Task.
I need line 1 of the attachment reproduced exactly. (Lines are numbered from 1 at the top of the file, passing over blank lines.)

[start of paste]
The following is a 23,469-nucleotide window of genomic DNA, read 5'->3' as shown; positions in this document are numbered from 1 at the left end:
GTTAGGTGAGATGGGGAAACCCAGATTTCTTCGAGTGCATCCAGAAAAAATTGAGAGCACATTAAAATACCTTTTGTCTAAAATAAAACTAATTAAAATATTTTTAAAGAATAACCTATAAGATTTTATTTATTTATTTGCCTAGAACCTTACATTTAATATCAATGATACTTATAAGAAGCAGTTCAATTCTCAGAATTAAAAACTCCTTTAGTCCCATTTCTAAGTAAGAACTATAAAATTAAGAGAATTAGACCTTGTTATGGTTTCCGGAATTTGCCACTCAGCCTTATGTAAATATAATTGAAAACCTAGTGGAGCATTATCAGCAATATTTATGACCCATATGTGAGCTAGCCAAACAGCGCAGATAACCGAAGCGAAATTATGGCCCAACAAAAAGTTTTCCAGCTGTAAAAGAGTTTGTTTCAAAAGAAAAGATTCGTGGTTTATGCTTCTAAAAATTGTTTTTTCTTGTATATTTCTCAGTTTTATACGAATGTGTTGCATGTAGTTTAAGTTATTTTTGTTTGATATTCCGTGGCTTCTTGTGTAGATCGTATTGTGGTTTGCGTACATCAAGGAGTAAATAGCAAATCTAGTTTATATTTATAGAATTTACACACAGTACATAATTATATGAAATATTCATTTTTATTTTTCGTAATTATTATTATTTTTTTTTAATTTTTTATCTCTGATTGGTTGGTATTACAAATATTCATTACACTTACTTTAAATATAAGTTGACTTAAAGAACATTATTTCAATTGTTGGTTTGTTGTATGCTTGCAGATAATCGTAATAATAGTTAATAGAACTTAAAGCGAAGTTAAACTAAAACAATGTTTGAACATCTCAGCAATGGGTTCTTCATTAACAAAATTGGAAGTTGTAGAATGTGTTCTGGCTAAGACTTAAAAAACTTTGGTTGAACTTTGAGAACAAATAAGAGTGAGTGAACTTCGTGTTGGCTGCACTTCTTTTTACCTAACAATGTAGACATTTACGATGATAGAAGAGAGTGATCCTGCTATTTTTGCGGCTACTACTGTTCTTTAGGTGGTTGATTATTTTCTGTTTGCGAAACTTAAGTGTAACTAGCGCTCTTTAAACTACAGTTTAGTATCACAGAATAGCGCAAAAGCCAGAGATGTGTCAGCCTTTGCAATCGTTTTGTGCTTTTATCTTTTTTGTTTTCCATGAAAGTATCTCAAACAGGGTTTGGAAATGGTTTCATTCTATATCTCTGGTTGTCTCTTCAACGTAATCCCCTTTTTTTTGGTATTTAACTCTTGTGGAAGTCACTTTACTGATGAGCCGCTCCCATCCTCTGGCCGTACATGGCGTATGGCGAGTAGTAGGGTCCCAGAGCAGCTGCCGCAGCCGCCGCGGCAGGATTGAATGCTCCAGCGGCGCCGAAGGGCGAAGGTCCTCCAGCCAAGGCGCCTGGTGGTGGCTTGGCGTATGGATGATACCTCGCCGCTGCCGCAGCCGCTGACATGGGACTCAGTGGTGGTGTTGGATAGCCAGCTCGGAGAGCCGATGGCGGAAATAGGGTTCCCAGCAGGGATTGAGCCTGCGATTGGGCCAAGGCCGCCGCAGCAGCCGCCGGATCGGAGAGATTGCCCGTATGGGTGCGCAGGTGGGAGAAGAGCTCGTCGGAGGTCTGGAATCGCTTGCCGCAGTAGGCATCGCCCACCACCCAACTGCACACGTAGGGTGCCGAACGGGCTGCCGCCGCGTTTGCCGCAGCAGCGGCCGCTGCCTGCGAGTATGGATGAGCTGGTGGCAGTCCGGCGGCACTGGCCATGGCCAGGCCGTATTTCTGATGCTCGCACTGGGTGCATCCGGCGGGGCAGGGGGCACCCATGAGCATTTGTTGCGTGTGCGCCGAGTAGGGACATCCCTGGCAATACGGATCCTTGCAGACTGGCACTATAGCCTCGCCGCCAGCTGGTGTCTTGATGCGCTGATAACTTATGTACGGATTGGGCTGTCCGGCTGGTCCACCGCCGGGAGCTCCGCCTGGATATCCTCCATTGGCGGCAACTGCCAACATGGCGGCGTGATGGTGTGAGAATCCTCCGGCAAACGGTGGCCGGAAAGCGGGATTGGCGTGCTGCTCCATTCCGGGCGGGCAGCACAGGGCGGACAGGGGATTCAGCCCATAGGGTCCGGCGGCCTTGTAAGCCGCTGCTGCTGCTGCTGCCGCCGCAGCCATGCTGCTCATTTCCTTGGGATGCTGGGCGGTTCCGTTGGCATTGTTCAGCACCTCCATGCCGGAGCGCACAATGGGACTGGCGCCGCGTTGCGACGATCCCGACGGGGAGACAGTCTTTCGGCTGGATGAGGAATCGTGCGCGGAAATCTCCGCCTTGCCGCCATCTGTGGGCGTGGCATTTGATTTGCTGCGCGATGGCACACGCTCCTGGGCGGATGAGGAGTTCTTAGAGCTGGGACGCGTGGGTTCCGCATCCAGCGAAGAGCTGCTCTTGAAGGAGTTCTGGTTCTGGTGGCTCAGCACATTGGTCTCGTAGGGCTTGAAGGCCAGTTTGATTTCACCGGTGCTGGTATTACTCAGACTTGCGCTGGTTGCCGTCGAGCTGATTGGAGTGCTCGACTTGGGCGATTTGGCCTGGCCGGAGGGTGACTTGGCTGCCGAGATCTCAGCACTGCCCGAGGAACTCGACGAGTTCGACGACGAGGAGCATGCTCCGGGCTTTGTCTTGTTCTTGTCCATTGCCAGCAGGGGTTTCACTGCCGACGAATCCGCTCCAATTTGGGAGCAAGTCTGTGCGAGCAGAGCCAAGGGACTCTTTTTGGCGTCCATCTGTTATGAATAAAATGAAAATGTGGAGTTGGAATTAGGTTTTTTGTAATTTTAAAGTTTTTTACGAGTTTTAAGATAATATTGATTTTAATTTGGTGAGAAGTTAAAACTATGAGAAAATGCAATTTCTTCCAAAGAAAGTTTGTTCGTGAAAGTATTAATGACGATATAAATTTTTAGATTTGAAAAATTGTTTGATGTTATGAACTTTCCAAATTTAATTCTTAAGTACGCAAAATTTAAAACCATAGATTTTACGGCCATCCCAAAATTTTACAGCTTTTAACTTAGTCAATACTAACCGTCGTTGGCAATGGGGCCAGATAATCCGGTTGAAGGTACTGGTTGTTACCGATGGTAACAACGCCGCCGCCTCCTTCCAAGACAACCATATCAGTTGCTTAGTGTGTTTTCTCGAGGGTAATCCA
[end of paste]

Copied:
The following is a 23,469-nucleotide window of genomic DNA, read 5'->3' as shown; positions in this document are numbered from 1 at the left end: